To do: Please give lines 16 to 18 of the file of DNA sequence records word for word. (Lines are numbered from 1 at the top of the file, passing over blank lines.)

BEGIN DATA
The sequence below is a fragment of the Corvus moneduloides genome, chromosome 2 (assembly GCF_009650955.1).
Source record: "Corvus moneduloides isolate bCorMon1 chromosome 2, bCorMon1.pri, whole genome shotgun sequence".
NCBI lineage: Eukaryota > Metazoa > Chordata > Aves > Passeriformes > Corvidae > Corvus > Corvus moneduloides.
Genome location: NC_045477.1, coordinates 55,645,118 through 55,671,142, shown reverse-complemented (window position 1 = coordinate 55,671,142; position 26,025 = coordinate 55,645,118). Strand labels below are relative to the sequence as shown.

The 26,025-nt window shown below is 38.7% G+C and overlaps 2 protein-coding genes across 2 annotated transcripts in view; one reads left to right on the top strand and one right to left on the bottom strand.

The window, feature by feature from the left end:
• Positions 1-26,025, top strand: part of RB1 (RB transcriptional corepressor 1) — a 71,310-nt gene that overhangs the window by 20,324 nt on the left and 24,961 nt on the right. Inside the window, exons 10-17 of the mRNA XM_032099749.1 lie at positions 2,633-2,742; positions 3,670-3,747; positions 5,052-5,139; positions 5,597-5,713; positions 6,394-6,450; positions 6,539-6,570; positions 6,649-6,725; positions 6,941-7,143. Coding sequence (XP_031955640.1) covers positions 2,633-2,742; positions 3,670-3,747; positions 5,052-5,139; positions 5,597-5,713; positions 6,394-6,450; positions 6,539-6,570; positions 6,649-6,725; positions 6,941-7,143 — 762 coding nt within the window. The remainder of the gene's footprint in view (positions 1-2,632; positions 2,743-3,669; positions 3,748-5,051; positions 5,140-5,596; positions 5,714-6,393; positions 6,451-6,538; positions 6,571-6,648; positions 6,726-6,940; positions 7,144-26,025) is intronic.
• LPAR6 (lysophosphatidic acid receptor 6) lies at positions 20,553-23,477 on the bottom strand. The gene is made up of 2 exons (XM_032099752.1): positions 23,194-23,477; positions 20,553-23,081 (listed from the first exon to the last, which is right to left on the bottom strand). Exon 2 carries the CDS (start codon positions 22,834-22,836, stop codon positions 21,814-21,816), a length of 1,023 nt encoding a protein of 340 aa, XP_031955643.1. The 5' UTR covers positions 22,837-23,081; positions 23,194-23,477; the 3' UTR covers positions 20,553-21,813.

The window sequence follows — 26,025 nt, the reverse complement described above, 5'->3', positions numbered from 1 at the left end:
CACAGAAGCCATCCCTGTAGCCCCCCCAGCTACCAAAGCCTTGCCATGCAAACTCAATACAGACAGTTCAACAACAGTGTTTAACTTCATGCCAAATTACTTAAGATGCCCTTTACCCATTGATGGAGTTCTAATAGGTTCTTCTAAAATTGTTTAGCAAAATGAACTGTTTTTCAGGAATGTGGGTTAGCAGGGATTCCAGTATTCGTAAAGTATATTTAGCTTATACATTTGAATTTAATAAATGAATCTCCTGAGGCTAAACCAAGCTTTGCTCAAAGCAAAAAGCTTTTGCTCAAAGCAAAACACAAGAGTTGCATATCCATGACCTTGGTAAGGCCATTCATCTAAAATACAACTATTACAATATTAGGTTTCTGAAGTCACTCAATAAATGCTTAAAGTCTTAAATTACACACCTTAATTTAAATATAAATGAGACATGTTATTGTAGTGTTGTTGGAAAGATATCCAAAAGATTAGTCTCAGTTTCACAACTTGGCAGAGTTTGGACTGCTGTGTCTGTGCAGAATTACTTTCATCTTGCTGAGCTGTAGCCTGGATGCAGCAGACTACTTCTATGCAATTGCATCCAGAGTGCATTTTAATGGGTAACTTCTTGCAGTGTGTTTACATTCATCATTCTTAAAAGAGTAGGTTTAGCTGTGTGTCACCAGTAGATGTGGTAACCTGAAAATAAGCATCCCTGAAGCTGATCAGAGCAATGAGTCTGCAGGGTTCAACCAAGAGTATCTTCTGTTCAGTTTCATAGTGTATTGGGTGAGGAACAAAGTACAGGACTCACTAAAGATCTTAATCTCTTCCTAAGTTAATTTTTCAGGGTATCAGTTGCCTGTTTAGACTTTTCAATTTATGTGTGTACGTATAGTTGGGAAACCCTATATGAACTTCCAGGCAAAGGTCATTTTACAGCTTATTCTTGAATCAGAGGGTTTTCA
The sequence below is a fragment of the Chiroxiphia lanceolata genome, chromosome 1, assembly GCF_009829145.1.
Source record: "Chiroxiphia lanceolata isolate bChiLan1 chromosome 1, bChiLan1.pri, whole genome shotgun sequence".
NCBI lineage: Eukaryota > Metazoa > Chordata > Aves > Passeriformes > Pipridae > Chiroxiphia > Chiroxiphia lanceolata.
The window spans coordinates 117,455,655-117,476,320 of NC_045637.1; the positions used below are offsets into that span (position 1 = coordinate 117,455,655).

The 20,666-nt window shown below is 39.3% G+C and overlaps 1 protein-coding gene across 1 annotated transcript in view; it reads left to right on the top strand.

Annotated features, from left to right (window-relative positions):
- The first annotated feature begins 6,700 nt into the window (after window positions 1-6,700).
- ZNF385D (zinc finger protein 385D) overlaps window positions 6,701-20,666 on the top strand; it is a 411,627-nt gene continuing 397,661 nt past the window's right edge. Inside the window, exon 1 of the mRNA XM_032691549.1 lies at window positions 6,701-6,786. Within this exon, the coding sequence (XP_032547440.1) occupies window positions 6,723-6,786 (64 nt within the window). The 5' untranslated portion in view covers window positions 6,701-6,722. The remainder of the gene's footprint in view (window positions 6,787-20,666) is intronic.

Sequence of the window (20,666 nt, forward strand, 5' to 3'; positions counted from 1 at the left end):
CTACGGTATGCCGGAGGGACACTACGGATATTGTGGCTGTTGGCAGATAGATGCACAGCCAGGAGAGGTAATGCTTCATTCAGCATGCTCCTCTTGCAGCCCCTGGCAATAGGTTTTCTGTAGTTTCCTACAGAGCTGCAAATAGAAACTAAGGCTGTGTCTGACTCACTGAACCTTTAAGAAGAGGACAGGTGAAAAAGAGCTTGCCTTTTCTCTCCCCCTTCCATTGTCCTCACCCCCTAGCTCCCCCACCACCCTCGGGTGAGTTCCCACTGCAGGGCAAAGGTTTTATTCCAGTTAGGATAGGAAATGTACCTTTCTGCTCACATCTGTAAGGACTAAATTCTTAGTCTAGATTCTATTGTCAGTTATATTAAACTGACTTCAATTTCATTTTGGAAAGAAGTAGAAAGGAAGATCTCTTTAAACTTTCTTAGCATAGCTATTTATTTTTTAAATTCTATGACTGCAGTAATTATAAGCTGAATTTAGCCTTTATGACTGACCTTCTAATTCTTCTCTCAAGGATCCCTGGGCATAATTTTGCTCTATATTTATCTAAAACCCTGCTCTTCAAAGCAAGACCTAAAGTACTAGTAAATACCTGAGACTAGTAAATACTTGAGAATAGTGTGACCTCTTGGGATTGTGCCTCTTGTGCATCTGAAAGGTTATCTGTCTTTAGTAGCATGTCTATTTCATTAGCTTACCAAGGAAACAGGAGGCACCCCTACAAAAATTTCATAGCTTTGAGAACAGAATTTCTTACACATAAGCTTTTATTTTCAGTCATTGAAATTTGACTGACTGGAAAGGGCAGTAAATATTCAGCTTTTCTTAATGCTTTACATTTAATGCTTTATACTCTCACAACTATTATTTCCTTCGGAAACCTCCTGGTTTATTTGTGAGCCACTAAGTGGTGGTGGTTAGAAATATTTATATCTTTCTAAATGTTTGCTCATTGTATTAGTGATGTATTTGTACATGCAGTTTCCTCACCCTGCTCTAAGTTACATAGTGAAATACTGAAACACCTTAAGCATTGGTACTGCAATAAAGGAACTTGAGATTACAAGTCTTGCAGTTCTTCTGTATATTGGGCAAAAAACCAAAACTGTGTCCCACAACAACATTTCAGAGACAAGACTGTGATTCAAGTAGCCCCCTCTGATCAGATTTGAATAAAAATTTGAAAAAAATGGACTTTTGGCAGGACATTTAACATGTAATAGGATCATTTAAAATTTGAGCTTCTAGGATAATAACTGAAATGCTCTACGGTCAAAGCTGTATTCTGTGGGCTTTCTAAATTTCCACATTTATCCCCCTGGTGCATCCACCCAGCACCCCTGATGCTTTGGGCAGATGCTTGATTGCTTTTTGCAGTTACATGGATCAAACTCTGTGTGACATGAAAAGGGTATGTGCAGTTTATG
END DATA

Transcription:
Annotated features, from left to right (window-relative positions):
- The first annotated feature begins 6,700 nt into the window (after window positions 1-6,700).
- ZNF385D (zinc finger protein 385D) overlaps window positions 6,701-20,666 on the top strand; it is a 411,627-nt gene continuing 397,661 nt past the window's right edge. Inside the window, exon 1 of the mRNA XM_032691549.1 lies at window positions 6,701-6,786. Within this exon, the coding sequence (XP_032547440.1) occupies window positions 6,723-6,786 (64 nt within the window). The 5' untranslated portion in view covers window positions 6,701-6,722. The remainder of the gene's footprint in view (window positions 6,787-20,666) is intronic.